Kneel Before VOD: March 21st
Welcome to Kneel Before VOD, where the latest offerings on various video-on-demand platforms are highlighted for your streaming pleasure. With so many options these days from a range of different services, it can be daunting to select just one film without ending up making a list of a couple dozen. Below, find what we've selected as great entertainment choices to keep things simple.
Live By Night (2016)
Ben Affleck's fourth and most ambitious directorial outing fell flat on its face upon release, barely squeaking past $10 million at the domestic box office and receiving a dismal 35% on Rotten Tomatoes. Although the drama of the crime film's prohibition era gangster tale falls short, Live By Night still ends up having a few things to offer. In his review for Talk Film Society, Marcelo Pico mentions the "gorgeous shots of Florida beaches and marshes that push the boundaries of digital filmmaking." So, if nothing else, Live By Night does have some beautiful vistas and competent action scenes to make it a pretty failure.
Assassin's Creed (2016)
Calling this adaptation of the popular video game franchise of the same name a success is hardly apt. A majority of the action scenes are edited too frantically for you to fully follow them and the story is a bit confusing at times, but in my review I also found it to be one of the most exciting beginnings to a blockbuster franchise to come out in some time. The game's high concept plot of diving into an ordinary man's lineage to uncover a bevy of secrets about an unseen war between two historic groups translates well to the big screen, perhaps being an even better place to tell the story. At the very least the film provides stellar performances from the always great Michael Fassbender and Marion Cotillard.
20th Century Women (2016)
Nominated for an Oscar for Best Original Screenplay, 20th Century Women is a personal tale focused on the owner and tenants of a boarding house at the tail end of the 1970s. Annette Bening turns in another beautiful performance that earned her her eighth Golden Globe nomination. Writer-director Mike Mills fully comes in to his own here, where his subtle laid back style allows the movie's excellent performances and writing to shine.
An all star cast lend their voices to this animated jukebox musical about a koala who sets up a singing competition in order to save his beloved but dying theatre. The measly sum of $1,000 is offered to the winner, but thanks to a typo in all the flyers, the grand prize accidentally inflates to $100,000 and soon the whole city is abuzz and a ton of animals hoping to use their talents to win enter the competition before being whittled down to five. Sing is your typical children's animated film affair. Easy gags that have been done to death are to be expected, but thankfully the musical performances are surprisingly decent and the film's central message stays true throughout. It'll most certainly become insufferable as it's played ad nauseam at home for the kids, but at least for the first watch it's inoffensive family entertainment.
Train To Busan (2016)
Zombie movies are a dime a dozen these days. That's why it's so important that when we get one that's special we cherish it. Train to Busan is that special one. It's so significantly better than a vast majority of zombie films that it towers over the genre, only allowing such classics as Dawn of the Dead and 28 Days Later to come close. If you're in the mood for some undead violence or a tear jerking drama, you can't get much better than this. Check it out on Netflix.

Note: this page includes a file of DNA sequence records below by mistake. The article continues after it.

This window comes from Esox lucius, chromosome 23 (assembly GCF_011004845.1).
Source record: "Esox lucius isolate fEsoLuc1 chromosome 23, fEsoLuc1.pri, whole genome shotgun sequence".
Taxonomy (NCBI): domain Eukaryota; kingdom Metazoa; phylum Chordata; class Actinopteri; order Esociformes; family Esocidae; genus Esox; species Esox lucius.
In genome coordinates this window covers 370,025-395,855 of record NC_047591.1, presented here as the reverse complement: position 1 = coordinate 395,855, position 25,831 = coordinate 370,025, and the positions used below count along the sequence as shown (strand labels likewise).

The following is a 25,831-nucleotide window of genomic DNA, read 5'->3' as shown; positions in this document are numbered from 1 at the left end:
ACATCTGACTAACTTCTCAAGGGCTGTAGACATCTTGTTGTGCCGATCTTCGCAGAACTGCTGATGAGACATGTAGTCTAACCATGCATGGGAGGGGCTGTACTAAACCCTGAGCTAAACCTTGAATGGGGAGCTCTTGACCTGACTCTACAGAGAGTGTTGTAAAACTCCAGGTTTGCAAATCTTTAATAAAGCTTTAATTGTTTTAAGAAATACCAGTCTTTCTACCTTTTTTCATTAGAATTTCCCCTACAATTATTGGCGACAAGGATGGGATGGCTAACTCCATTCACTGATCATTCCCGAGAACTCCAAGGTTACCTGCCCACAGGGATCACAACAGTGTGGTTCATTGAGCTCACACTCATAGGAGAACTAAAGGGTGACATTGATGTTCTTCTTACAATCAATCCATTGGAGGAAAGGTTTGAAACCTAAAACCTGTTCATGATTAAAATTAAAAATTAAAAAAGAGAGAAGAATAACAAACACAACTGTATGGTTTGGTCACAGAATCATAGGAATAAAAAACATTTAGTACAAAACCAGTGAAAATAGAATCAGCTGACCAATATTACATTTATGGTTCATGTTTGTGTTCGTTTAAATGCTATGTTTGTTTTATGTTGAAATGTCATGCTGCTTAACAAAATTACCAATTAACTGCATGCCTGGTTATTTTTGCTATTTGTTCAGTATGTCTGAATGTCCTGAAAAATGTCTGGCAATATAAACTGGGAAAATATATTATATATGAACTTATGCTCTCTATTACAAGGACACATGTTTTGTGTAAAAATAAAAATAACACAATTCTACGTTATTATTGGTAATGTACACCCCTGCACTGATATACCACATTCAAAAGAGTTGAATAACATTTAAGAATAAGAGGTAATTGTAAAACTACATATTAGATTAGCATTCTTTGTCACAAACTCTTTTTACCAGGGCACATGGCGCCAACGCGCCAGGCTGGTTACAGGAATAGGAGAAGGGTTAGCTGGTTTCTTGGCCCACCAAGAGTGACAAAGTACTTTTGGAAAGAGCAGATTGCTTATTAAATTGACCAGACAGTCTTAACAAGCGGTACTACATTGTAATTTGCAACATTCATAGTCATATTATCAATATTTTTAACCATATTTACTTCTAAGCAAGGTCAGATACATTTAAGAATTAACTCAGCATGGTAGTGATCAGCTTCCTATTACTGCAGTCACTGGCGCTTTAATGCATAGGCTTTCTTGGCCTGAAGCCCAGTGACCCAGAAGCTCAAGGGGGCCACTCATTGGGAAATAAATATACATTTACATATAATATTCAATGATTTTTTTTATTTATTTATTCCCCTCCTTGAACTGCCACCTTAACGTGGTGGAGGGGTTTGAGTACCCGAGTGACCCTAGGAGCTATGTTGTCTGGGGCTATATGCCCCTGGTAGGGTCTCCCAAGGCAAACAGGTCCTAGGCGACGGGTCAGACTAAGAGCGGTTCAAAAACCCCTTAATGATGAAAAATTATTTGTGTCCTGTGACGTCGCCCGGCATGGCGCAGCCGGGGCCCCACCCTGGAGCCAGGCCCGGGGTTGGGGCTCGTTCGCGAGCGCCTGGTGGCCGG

Everybody Wants Some!! (2016)
Richard Linklater's recent nostalgic period piece calls back to his second and still most popular feature Dazed and Confused. The director once again gathers a large cast of unknown teenage talents for a slice of life tale, watching them as they ignore authority to party and pick up women with the light touch that he has made signature. Everybody Wants Some!! is one of Linklater's best, and all around one of the most fun movies to be released in some time. Check it out on Amazon Prime.
Mike and Dave Need Wedding Dates (2016)
One of last year's biggest comedy hits, Mike and Dave Need Wedding Dates is the rare comedy that makes full use of it's R-rating to provide dirty comedy that hits hard. What little plot there is is spelled out for you right there in the title, but what it lacks in substance is makes up for in entertaining banter between the titular brothers and their dates that are more than they seem at first glance. The A-level comedic cast, including Adam Devine, Zac Efron, Aubrey Plaza, and Anna Kendrick, play off each other well to elicit large laughs consistently throughout it's refreshingly short runtime. Check it out on HBO Now.
Romy and Michele's High School Reunion (1997)
Mira Sorvino and Lisa Kudrow's cult classic 1997 buddy comedy feels just as fresh now as it ever has. The not so bright but inseparable duo apprehensively go on a road trip to their ten year high school reunion, where they hope to impress the fellow alumni with a ludicrous lie about their careers to cover up the fact that one of them is a cashier and the other is unemployed. Sorvino and Kudrow have a great chemistry, achieving both broad laughs and subtle touching moments when needed. Check it out on Hulu.
The Wind That Shakes the Barley (2006)
Legendarily illusive independent director Ken Loach won a Palme D'or for this feature, an impressive feat that he achieved again very recently for his 2016 film I, Daniel Blake. The two films tell similarly compassionate human stories, but The Wind That Shakes the Barley does it on a sweeping epic scale centering on two brothers that join the IRA to fight for Ireland's independence from the United Kingdom. Check it out on FilmStruck.